The very first image that appears in front of us as soon as we talk about the ‘Sanatana Dharma’ or ‘Hinduism’ is the concept of many Gods. But what evokes curiosity in our minds is why are there so many Gods? In different parts of India different deities are worshipped as the isht deva or the one God they like the most. While in Gujarat Shree Krishna is bowed down to, South Indians are inclined towards Lord Shiva and Goddess Parvathy. A vast majority of Maharashtrians worship Lord Ganesha. A natural question is are all Gods one and the same or are they different?
Let us understand this with an example. There is a son whose father is a High Court Judge. While he is at home, he wears a T – shirt and a pajama. The son climbs up on his shoulder and rides on him as a horse. His father is in a jolly good mood and they have a great time together. The next day the same father wears a black and white uniform and sits on the seat of a judge with a serious face. He passes judgements and makes critical decisions. Does this mean that they both are different? The person is the same, but his behavior and attire have changed due to the difference in roles that he has to play. Similarly, God is one, but He has infinite forms. According to the roles he plays he takes on different forms. In the form of Lord Vishnu, He is maintaining the Universe and hence he is always calm and poised irrespective of any situation in the world. In the form of Brahma, he acts as the father of the Universe as He is the creator. Lord Shiva being the annihilator has a form that signifies destruction – holding a Trishul, Snake, applying ashes etc. All these are God’s office forms. But the form of Shree Krishna is His homely look. In this form He only engages in loving pastimes with His devotees. He does not interfere in the administration of the world. He does everything to simply provide bliss to his devotees.
The Vedas state:
Ekameva Advitiyam Brahma
The Shvetashwatar Upanishad also states
Ekam Sat Vipra Bahudha Vadanti
Ekam Santam Bahudha Kalpayanti
Eko hi Rudro Na Dvitiyaya tasthoor
Yay imam lokani shata isha nibhihi
Therefore, our scriptures even though do enumerate the glory of each God and Goddess individually, they also tell us that it is that one God who manifests into different forms. And that is the reason why we have so many forms of God.
Another commonly asked question is will one God be annoyed if we suddenly start worshipping another God?
Of course not. It is our material intellect that discriminates between forms and not God. Here is a true incident to elucidate this. A tailor was a staunch devotee of Lord Shiva. However, he disliked Shree Krishna. Lord Shiva thought that though the tailor is a great devotee, his understanding of the concept of God is not mature.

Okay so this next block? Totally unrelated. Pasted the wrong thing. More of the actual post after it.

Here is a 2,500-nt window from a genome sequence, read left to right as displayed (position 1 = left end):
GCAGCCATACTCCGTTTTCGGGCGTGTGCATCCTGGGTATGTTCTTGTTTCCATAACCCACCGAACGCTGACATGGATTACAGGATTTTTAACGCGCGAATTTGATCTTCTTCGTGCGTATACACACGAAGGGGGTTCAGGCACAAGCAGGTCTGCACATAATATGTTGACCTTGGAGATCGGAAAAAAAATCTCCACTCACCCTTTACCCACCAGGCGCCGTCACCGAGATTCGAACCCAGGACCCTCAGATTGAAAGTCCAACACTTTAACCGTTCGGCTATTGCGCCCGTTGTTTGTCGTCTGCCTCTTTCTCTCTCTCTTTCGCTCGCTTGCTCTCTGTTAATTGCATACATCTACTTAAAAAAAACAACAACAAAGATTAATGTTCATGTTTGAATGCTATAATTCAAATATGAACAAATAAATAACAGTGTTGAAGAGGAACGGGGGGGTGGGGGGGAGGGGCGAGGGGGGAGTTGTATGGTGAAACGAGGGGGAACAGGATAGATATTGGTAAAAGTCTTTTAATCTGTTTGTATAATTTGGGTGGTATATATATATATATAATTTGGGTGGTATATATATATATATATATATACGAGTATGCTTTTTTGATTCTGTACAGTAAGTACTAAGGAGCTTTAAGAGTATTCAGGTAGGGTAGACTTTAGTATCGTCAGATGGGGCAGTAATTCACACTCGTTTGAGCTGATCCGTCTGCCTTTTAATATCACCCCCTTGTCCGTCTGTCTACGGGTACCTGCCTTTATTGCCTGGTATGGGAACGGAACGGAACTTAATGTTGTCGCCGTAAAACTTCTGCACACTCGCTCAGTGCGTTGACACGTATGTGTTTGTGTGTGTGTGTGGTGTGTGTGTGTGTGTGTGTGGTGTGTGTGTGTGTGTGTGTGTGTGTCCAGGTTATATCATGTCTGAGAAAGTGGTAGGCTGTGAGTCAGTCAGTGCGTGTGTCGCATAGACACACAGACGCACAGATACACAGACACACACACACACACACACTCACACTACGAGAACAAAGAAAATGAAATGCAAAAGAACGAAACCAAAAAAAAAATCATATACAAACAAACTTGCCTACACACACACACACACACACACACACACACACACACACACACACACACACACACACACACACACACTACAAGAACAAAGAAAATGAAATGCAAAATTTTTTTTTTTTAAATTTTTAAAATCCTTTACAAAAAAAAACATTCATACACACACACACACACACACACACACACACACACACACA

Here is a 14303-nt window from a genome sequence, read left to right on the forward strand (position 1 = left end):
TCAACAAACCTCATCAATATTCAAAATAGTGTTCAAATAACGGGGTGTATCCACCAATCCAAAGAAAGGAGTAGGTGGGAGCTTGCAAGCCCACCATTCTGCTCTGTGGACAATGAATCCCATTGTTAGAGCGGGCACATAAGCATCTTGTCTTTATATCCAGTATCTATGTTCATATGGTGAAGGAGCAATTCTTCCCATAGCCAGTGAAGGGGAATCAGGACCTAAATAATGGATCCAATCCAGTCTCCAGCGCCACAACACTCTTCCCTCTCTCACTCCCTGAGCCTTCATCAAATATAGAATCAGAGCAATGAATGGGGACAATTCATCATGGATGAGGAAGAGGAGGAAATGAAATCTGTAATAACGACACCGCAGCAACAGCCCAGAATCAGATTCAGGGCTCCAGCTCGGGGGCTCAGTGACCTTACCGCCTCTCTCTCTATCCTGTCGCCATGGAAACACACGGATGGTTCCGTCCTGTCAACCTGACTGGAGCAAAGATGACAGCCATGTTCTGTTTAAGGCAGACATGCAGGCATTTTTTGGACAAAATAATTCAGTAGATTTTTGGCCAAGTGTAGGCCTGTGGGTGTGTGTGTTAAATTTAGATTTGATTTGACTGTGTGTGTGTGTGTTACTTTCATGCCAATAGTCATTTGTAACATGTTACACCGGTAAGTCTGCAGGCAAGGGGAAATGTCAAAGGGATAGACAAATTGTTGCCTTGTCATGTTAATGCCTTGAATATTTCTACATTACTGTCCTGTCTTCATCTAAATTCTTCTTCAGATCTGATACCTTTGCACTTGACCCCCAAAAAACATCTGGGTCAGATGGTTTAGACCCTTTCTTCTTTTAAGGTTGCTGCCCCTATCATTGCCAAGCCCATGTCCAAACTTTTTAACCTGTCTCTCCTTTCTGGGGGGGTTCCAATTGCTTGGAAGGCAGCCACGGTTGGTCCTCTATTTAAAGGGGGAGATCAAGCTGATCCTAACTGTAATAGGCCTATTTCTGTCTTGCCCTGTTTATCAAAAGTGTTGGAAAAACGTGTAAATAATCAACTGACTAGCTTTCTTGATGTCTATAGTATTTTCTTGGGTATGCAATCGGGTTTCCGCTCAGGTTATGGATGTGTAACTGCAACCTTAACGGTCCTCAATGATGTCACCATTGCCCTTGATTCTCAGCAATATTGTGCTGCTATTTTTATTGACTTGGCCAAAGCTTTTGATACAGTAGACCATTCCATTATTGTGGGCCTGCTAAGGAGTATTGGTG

So, in order to clear his devotee’s ignorance, Lord Shiva gave inspiration to the Pandit of a Krishna temple to go and ask the tailor to prepare a ‘Kanchni’ (waist belt) for Shree Krishna’s idol. At first, the tailor refused but upon insistence, he agreed to do so by keeping his eyes closed. He entered the temple to take measurements. He shut his eyes and tried measuring Shree Krishna’s waist. He had a feeling that he was hugging a Shiva linga but when he opened his eyes, he saw Tribhangilal! Again, he closed his eyes. He felt it to be a Shiva Linga. He opened his eyes and he found Shyam Sundar. This continued multiple times until Lord Shiva gave him darshan. This time the Lord had taken a form such that one half of his body was in the form of Krishna and the other half was in the form of Shiva. Atlast the tailor fell at the Lord’s feet and asked for forgiveness for committing such a huge discretion. This incident once again reinforces that there is only one God, but He takes on different forms.
Another example to strengthen this concept is the example of biscuits. In our childhood we got these biscuits which used to come in different shapes. The constituents of the biscuit would be the same sugar and refined wheat flour, but they would be molded into animals such as elephant, giraffe, lion etc. And we would fight for the one that we wanted. But now we do understand that there was no point in fighting as the taste of all the biscuits were the same. Some people also claim that the Hanuman temple on top of the mountain is a ‘Siddh Hanuman’ while others are not. There is also a misnomer that one God is more powerful than the other and hence we should worship the most powerful one. These are mere myths that exist in society. All Gods are one and the same. Every God is all powerful and hence the worship of any God will purify our mind. This is the essence of many Gods in Hinduism.